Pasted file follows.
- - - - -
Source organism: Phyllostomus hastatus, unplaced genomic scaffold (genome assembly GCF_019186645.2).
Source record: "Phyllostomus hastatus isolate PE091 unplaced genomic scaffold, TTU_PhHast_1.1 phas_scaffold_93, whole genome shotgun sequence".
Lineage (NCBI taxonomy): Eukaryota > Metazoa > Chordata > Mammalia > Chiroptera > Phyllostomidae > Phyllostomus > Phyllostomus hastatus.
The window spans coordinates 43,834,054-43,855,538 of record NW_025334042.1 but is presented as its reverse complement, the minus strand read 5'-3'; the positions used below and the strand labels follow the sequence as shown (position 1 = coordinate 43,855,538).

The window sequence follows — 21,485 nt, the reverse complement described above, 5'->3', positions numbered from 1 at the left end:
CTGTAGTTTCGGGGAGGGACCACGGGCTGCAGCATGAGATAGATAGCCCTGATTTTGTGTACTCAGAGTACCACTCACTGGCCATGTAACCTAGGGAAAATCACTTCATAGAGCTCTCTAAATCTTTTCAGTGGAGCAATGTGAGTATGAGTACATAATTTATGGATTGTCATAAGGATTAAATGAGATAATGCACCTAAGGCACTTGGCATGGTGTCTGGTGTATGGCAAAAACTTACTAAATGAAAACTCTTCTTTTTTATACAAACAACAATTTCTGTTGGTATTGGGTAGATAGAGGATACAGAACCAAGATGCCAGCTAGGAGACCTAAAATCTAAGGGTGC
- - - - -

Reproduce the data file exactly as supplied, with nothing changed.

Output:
Source organism: Phyllostomus hastatus, unplaced genomic scaffold (genome assembly GCF_019186645.2).
Source record: "Phyllostomus hastatus isolate PE091 unplaced genomic scaffold, TTU_PhHast_1.1 phas_scaffold_93, whole genome shotgun sequence".
Lineage (NCBI taxonomy): Eukaryota > Metazoa > Chordata > Mammalia > Chiroptera > Phyllostomidae > Phyllostomus > Phyllostomus hastatus.
The window spans coordinates 43,834,054-43,855,538 of record NW_025334042.1 but is presented as its reverse complement, the minus strand read 5'-3'; the positions used below and the strand labels follow the sequence as shown (position 1 = coordinate 43,855,538).

The window sequence follows — 21,485 nt, the reverse complement described above, 5'->3', positions numbered from 1 at the left end:
CTGTAGTTTCGGGGAGGGACCACGGGCTGCAGCATGAGATAGATAGCCCTGATTTTGTGTACTCAGAGTACCACTCACTGGCCATGTAACCTAGGGAAAATCACTTCATAGAGCTCTCTAAATCTTTTCAGTGGAGCAATGTGAGTATGAGTACATAATTTATGGATTGTCATAAGGATTAAATGAGATAATGCACCTAAGGCACTTGGCATGGTGTCTGGTGTATGGCAAAAACTTACTAAATGAAAACTCTTCTTTTTTATACAAACAACAATTTCTGTTGGTATTGGGTAGATAGAGGATACAGAACCAAGATGCCAGCTAGGAGACCTAAAATCTAAGGGTGC